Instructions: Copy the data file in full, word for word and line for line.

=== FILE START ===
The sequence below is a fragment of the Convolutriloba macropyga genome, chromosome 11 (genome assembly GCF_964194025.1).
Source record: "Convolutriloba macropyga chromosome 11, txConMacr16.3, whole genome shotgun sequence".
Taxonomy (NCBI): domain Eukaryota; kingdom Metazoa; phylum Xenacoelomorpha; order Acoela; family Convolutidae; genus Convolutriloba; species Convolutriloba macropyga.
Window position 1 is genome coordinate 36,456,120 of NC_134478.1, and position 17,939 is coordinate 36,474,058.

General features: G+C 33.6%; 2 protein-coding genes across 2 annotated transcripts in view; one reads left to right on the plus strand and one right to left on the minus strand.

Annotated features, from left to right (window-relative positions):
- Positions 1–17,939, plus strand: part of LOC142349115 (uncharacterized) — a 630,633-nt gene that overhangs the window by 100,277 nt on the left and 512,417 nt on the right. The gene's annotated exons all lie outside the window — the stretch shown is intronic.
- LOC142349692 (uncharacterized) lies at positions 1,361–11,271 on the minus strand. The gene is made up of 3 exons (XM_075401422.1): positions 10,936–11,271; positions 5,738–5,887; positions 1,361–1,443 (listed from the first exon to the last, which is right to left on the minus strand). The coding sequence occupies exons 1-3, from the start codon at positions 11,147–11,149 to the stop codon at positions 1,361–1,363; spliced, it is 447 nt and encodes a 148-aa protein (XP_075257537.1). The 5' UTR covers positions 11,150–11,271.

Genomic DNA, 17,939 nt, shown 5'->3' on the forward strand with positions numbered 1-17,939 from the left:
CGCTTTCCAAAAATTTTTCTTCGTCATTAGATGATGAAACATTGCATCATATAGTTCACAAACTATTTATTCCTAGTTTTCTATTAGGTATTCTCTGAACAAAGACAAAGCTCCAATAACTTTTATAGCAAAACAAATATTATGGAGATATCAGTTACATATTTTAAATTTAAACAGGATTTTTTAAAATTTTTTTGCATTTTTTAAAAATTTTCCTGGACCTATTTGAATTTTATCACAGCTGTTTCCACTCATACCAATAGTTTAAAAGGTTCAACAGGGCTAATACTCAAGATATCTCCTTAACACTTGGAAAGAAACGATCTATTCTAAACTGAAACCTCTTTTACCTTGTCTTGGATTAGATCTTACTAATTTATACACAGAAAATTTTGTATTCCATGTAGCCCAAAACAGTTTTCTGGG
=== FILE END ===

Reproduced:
The sequence below is a fragment of the Convolutriloba macropyga genome, chromosome 11 (genome assembly GCF_964194025.1).
Source record: "Convolutriloba macropyga chromosome 11, txConMacr16.3, whole genome shotgun sequence".
Taxonomy (NCBI): domain Eukaryota; kingdom Metazoa; phylum Xenacoelomorpha; order Acoela; family Convolutidae; genus Convolutriloba; species Convolutriloba macropyga.
Window position 1 is genome coordinate 36,456,120 of NC_134478.1, and position 17,939 is coordinate 36,474,058.

General features: G+C 33.6%; 2 protein-coding genes across 2 annotated transcripts in view; one reads left to right on the plus strand and one right to left on the minus strand.

Annotated features, from left to right (window-relative positions):
- Positions 1–17,939, plus strand: part of LOC142349115 (uncharacterized) — a 630,633-nt gene that overhangs the window by 100,277 nt on the left and 512,417 nt on the right. The gene's annotated exons all lie outside the window — the stretch shown is intronic.
- LOC142349692 (uncharacterized) lies at positions 1,361–11,271 on the minus strand. The gene is made up of 3 exons (XM_075401422.1): positions 10,936–11,271; positions 5,738–5,887; positions 1,361–1,443 (listed from the first exon to the last, which is right to left on the minus strand). The coding sequence occupies exons 1-3, from the start codon at positions 11,147–11,149 to the stop codon at positions 1,361–1,363; spliced, it is 447 nt and encodes a 148-aa protein (XP_075257537.1). The 5' UTR covers positions 11,150–11,271.

Genomic DNA, 17,939 nt, shown 5'->3' on the forward strand with positions numbered 1-17,939 from the left:
CGCTTTCCAAAAATTTTTCTTCGTCATTAGATGATGAAACATTGCATCATATAGTTCACAAACTATTTATTCCTAGTTTTCTATTAGGTATTCTCTGAACAAAGACAAAGCTCCAATAACTTTTATAGCAAAACAAATATTATGGAGATATCAGTTACATATTTTAAATTTAAACAGGATTTTTTAAAATTTTTTTGCATTTTTTAAAAATTTTCCTGGACCTATTTGAATTTTATCACAGCTGTTTCCACTCATACCAATAGTTTAAAAGGTTCAACAGGGCTAATACTCAAGATATCTCCTTAACACTTGGAAAGAAACGATCTATTCTAAACTGAAACCTCTTTTACCTTGTCTTGGATTAGATCTTACTAATTTATACACAGAAAATTTTGTATTCCATGTAGCCCAAAACAGTTTTCTGGG